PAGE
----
I have a close, adult family member who doesn’t have very good table manners. I’ve tried nicely to offer advice but it doesn't seem to sink in. I’ve tried to convey how it looks to others, not trying to embarrass her but to hopefully make her aware how it looks in public. I love her very much but need advice on how to help her.D. P., Galivants Ferry, SC
Unfortunately, as the saying goes, you can lead a horse to water, but you can’t make him drink. In her own way, her seeming indifference to your advice may be her quiet way of telling you she doesn’t think she has poor table manners. At this point your best approach may be to pass on offering such advice, model good table manners yourself, and focus on the positive qualities you do appreciate in order to enjoy being in her company.
Table manners is a broad subject, covering everything from chewing with one’s mouth open to passing the salt. In business, if you think poorly of a colleague’s table manners, before saying anything clarify what you find objectionable. Is it a gross violation or just a lack of polish? Is it your perception or is it really a problem?. You can try talking to the person, but it could backfire if he or she thinks you’re being overly critical. An alternative that avoids making a judgment about another’s behavior is to suggest at a staff meeting or to your manager that you could all benefit from a brush-up on dining etiquette. This way there’s no singling out a specific individual.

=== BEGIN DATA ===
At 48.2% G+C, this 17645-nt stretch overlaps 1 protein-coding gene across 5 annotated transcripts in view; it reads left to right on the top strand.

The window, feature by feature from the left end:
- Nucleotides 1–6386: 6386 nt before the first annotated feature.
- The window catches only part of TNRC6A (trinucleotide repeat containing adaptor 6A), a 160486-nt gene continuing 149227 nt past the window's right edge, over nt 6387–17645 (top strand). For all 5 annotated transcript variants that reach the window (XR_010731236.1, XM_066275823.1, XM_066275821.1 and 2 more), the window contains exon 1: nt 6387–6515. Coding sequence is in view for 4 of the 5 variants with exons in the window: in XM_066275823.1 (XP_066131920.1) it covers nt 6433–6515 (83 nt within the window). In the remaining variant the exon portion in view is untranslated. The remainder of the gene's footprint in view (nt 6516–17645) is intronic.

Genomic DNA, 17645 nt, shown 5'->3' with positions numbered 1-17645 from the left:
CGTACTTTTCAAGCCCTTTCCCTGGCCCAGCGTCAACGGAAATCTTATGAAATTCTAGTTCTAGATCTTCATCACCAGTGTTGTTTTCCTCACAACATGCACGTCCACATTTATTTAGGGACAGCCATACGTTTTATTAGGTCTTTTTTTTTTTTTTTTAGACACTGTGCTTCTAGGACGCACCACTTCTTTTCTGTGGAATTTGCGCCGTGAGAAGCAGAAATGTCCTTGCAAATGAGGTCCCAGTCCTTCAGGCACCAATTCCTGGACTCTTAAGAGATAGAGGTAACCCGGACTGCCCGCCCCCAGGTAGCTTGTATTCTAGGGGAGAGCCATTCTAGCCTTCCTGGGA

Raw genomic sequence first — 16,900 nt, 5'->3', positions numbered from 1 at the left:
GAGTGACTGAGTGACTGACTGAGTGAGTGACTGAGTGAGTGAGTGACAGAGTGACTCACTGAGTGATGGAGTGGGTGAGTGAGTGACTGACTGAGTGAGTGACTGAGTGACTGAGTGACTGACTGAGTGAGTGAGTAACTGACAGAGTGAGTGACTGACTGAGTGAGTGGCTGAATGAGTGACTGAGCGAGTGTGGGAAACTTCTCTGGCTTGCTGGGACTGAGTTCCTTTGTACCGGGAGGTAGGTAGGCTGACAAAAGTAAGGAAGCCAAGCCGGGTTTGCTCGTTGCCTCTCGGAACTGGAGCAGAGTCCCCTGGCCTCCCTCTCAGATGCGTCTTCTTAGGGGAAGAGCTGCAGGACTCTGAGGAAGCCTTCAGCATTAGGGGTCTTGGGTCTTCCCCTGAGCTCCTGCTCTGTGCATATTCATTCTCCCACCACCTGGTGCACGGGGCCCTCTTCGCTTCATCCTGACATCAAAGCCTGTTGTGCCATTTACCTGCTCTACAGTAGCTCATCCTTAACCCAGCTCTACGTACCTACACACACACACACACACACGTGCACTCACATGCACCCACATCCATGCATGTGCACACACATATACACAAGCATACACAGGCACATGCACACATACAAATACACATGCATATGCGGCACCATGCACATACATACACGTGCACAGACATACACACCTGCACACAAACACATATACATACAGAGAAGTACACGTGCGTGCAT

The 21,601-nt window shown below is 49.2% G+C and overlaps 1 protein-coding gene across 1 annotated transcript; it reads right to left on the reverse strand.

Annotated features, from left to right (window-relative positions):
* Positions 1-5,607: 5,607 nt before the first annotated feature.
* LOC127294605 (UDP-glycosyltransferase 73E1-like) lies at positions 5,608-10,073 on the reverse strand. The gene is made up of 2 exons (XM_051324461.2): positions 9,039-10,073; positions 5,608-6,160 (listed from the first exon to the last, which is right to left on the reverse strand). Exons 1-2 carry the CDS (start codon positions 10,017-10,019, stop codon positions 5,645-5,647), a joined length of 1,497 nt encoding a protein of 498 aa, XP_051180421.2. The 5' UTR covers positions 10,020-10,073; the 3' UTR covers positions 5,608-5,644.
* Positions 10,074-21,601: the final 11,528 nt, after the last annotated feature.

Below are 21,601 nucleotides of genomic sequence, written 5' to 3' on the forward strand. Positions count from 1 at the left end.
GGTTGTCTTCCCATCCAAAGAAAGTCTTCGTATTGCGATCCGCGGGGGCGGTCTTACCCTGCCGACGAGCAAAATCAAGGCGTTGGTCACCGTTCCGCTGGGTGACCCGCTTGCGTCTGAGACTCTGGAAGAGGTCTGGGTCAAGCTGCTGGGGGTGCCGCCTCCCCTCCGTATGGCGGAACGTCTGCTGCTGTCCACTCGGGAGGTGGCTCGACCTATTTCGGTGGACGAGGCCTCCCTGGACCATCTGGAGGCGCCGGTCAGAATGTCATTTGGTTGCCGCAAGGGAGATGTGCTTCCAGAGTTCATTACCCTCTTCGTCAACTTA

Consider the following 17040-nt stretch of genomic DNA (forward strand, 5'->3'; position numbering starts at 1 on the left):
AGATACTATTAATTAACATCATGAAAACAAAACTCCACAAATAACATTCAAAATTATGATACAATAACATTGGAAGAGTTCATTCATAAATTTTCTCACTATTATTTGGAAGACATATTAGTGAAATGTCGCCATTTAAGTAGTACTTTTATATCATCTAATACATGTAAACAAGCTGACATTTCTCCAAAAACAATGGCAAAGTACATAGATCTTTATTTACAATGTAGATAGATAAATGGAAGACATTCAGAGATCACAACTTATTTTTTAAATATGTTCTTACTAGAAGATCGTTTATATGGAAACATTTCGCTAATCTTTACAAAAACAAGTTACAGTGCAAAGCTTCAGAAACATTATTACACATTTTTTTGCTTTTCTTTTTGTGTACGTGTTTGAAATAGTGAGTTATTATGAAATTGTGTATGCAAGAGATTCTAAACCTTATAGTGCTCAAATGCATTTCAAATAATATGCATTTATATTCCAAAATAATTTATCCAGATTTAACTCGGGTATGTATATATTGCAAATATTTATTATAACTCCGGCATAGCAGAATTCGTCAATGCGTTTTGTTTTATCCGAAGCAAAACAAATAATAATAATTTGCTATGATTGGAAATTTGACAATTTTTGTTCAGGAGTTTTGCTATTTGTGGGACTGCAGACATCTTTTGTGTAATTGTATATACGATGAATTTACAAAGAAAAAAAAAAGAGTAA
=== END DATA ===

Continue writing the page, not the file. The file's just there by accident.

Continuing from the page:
Dining etiquette is especially important in business. Your ability to carry on a conversation and to talk business shouldn’t be impeded by table manners that distract or offend. Knowing how to navigate the place setting, how to manipulate utensils gracefully, and how to eat particular foods gives you confidence. If you’re completely at ease with the “how,” your focus can stay on the conversation. By being confident and by knowing what to do, you stand out as a person who is welcome at the table and will be asked back again.